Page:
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Q&A: Simulated Mars mission

03 June 10 01:03

Six men have volunteered to be locked in a series of sealed containers in Moscow for 18 months in order to simulate a crewed mission to the Red Planet.

The experiment is designed to be as realistic as possible - though some elements, such as weightlessness - cannot be recreated on Earth.

What is the purpose of the study?

The Mars500 experiment is designed to help scientists understand how humans would cope on a long-haul space journey.

To this end, the six candidates - three Russians, two Europeans and one Chinese - will be sealed in a series of interconnected steel canisters for 520 days. The experiment is based in Russia, at Moscow's Institute of Biomedical Problems (IMBP).

The European Space Agency (Esa) says future astronauts need to be prepared mentally and physically for the demands of a long-duration space voyage.

Officials say a better understanding is needed of how crews will be affected by the boredom and isolation of a long space journey as well as by their interactions with other astronauts.

What will the "cosmonauts" do during the mission?

The "cosmonauts" will simulate all the steps of a real mission to the Red Planet: travelling to their target, orbiting Mars, landing on the surface and returning to Earth.

Once sealed into the chamber, the candidates will have only personal contact with each other plus voice contact with a simulated control centre as well as family and friends - just as would happen in a real mission.

The volunteers are required to be self-reliant, organising many of their own daily tasks. They are responsible for monitoring their own health and psychological states, as well as those of their colleagues.

They are also required to monitor and maintain life-support systems as well as controlling their consumption of limited resources.

During "surface operations" on Mars, the crew is divided up into two groups of three.

One group will go to a separate container where they will step through a hatch on to the Martian surface (actually a room with a floor covered with sand and rocks), while the other group remains in the main "spaceship".

The participants act as subjects in scientific investigations to assess the effect that isolation has on various aspects of their physiology and psychology.

These include stress, hormone regulation and immunity, sleep quality, mood and the effectiveness of dietary supplements.

How closely can they recreate a space mission on Earth?

Clearly, there are some aspects of a mission to deep space which cannot be recreated on our planet. These include the effects of weightlessness on astronauts.

But scientists have tried to make the experience as realistic as they possibly can.

For instance, they have built in a 20-minute delay into communications with their control centre - to mirror the real lag in sending messages over the vast distance between Mars and Earth.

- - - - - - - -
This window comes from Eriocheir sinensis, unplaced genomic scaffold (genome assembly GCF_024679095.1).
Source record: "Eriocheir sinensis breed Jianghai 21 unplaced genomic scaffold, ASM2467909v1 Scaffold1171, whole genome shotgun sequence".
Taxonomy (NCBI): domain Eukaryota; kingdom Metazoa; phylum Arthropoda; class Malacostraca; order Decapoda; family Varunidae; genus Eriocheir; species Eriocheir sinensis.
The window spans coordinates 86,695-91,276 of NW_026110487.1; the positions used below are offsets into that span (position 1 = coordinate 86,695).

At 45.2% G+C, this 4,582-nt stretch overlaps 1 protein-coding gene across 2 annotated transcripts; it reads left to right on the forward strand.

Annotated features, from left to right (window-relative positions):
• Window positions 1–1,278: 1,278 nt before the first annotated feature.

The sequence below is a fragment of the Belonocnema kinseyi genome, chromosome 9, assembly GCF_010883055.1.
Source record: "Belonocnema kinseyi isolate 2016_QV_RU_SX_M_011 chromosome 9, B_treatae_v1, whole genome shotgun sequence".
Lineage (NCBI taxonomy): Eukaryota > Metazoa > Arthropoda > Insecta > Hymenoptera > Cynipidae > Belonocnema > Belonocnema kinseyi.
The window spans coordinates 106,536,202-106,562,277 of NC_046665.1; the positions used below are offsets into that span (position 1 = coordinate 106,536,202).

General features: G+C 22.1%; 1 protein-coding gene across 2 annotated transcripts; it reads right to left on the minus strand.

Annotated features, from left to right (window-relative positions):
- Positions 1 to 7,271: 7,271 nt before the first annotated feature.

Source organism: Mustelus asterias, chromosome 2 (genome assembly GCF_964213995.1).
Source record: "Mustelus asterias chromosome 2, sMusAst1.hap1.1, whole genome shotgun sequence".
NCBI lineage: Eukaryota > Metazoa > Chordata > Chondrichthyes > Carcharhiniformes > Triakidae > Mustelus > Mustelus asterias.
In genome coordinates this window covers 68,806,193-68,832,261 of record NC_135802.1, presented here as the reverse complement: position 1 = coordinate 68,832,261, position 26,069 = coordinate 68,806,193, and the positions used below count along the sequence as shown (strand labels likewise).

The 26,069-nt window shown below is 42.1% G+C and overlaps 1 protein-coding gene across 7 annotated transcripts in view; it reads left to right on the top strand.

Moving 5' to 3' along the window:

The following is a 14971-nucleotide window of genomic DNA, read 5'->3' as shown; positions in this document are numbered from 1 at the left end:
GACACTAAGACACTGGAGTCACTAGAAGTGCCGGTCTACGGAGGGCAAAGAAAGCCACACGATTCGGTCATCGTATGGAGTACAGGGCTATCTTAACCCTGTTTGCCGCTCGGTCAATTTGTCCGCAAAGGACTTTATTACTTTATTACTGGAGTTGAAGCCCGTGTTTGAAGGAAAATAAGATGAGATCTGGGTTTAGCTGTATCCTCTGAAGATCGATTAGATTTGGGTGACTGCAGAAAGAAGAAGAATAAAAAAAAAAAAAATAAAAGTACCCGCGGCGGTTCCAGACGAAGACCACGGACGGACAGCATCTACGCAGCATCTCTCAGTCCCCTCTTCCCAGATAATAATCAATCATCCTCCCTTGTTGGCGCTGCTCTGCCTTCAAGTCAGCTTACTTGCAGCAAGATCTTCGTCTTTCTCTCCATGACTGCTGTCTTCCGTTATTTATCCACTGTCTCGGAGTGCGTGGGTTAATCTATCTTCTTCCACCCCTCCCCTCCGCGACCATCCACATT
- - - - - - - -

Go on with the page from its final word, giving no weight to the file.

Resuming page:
In addition, all the consumables available for use by the crew are already on board - there will be no re-supply.

They will eat a diet that is very similar to that given to astronauts on the International Space Station. They will, however, have a greenhouse where the can grow some food.

Scientists will simulate different emergency scenarios such as illnesses among the crew and the failures of on-board systems.

The scientists will be watching the crew's psychological response during their confinement, in order to watch for conflicts.

How were the final six candidates chosen?

The volunteers comprise three Russian nationals - mission commander Alexey Sitev (38), Sukhrob Kamolov (32) and Alexander Smoleevskiy (33). Kamolov and Smoleevskiy both have medical backgrounds.

The two Europeans in the group - Colombian-Italian Diego Urbina (27) and Frenchman Romain Charles (31) - are engineers by training.

The Chinese citizen, Yue Wang, has a "day job" training Chinese astronauts.

There were two parallel tracks of candidate selection for the study, one organised by Europe, the other by Russia.

But all applicants for both selection tracks had to comply with certain requirements regarding their age, height, weight, education, skills and proficiency in English and Russian.

Shortlisted candidates were subjected to a battery of medical and psychological tests, as well as face-to-face interviews to determine their suitability for the experiment.

The selection panels not only considered the applicants' individual personalities but also how different personalities and talents would work when combined as a group.

Women were not excluded from the project. It was felt however that if females were to be included, at least two should go into the spaceship; but only one women made it through to the final interview stage.

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